Highest-Ranking Vatican Official Charged with Sex Abuse Heads to Trial May 1, 2018

Highest-Ranking Vatican Official Charged with Sex Abuse Heads to Trial

Australian Cardinal George Pell, the most senior member of the Catholic Church to be charged in the organization’s ongoing sex abuse scandal, is finally heading to trial to face charges.

Pell, who served as a top financial advisor to Pope Francis, was previously charged with “historical sex offenses.” He has continually denied abuse allegations against him, and he filed a “not guilty” plea, but ultimately the jury will decide if there’s enough evidence to convict.

Pell is already on a losing streak in this case. His attorneys have been fighting tooth and nail to keep the prosecution from bringing any charges, hoping to keep their client away from a courtroom, but they just lost that fight.

Australia’s highest-ranking Catholic will appear for the first time on Wednesday in the Victoria state County Court, where he has been ordered to stand trial at a date yet to be set.

Lawyers for Pell, Pope Francis’ finance minister, have been fighting the allegations since before he was charged last June with allegations of sexual abuse against multiples people in Victoria from the time he was a priest in his hometown of Ballarat in the 1970s until the 1990s, when he was archbishop of Melbourne.

Magistrate Belinda Wallington on Tuesday dismissed about half the charges that had been heard in a four-week preliminary hearing in Melbourne but decided the prosecution’s case was strong enough for the remainder to warrant a trial by jury. The details of the allegations and the number of charges have not been made public.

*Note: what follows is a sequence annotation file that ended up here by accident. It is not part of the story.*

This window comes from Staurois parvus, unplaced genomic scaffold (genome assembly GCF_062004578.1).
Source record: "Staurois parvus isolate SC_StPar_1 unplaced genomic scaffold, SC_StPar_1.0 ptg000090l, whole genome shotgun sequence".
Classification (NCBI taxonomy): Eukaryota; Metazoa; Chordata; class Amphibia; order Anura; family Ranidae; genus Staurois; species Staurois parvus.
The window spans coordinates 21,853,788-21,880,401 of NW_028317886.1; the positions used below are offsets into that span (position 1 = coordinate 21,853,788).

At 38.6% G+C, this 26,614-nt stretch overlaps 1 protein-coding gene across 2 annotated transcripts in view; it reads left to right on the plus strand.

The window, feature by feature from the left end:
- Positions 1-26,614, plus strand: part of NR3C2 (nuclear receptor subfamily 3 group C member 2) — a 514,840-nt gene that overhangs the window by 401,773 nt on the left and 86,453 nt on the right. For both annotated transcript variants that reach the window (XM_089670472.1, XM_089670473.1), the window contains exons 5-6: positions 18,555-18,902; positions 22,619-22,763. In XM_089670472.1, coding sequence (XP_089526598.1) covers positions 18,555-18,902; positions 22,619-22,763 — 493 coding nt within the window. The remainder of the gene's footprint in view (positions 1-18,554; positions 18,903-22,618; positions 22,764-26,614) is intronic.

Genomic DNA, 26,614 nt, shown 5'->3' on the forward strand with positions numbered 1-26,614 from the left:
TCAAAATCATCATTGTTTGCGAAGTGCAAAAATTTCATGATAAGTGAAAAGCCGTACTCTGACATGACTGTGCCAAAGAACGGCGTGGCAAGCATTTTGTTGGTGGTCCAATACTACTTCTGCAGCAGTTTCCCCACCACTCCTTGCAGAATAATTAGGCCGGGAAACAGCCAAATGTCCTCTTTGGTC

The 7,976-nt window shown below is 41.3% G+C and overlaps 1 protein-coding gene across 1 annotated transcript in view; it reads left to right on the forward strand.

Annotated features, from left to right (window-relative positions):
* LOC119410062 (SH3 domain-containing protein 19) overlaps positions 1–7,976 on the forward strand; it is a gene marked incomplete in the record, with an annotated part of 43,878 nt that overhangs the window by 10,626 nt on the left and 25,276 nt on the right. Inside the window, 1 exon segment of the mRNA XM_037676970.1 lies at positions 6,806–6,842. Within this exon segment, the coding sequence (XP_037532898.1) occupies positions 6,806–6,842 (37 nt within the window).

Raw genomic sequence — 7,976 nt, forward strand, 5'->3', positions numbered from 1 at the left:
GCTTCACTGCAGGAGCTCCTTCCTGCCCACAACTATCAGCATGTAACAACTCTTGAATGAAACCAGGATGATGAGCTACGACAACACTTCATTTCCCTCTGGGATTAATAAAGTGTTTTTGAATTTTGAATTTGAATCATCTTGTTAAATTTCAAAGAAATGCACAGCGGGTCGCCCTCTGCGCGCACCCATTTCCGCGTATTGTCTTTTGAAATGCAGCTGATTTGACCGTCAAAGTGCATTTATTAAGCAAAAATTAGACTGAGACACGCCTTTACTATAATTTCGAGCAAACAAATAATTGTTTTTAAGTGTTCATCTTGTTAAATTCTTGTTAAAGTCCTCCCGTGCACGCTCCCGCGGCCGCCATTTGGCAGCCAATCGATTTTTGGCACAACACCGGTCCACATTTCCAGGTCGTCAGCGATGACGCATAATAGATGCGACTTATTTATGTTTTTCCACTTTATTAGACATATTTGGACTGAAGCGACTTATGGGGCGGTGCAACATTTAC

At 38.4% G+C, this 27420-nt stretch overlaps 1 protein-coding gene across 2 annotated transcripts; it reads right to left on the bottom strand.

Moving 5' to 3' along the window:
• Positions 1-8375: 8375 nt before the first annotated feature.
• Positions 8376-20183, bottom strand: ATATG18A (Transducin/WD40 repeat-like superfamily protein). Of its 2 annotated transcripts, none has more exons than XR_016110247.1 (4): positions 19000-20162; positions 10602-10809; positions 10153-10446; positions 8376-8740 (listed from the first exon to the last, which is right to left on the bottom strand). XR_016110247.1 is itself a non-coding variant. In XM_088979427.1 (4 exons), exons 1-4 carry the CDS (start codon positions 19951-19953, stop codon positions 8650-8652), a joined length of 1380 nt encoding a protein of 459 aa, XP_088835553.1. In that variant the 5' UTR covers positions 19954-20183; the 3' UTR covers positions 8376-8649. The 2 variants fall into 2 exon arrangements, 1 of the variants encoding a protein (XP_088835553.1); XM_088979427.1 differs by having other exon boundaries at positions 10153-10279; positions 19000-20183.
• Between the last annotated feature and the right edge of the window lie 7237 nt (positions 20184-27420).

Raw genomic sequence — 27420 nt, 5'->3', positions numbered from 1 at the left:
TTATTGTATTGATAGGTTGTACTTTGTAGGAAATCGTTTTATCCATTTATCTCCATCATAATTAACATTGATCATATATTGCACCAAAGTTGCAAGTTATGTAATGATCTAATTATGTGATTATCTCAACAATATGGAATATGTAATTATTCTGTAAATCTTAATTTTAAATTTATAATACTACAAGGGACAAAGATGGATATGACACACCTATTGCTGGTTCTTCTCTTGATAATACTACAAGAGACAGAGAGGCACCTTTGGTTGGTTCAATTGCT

It’s unfortunate that the specifics about the charges are being kept from the public, but we have some hints. For instance, we know Pell was accused of covering up for priests as Archbishop of Melbourne between 1996 and 2001. Considering the breadth of this trial, my guess is much more will come.

The Vatican hasn’t said much about Pell’s upcoming sex abuse trial. The church did, however, confirm that Pell is on a “leave of absence” to “defend himself from the accusations.”

Vatican spokesman Greg Burke issued statement saying: “The Holy See has taken note of the decision issued by judicial authorities in Australia regarding His Eminence Cardinal George Pell. Last year, the Holy Father granted Cardinal Pell a leave of absence so he could defend himself from the accusations. The leave of absence is still in place.”

The decision to make Pell stand trial is definitely a groundbreaking one, and I look forward to seeing a jury follow the evidence on this, but some people have high hopes about potential impact of the trial itself. Regardless of the verdict, the case could change the game in terms of accountability, according to one online activist group.

Anne Barrett Doyle, of BishopAccountability.org, a Massachusetts-based online abuse resource, described the magistrate’s decision to make Pell stand trial as “a turning point in the global abuse crisis in the Catholic Church.”

“Whatever its outcome, the judge’s decision marks the victory of accountability over impunity, and of the rule of secular law over the Vatican’s failed strategy of cover-up,” she said.

There’s no telling if this trial will live up to the hype, but Doyle is definitely right about one thing: this is a win for secular authority over often-biased internal “investigations.” Let’s just hope this sets a precedent for cases going forward.

(Screenshot via YouTube)

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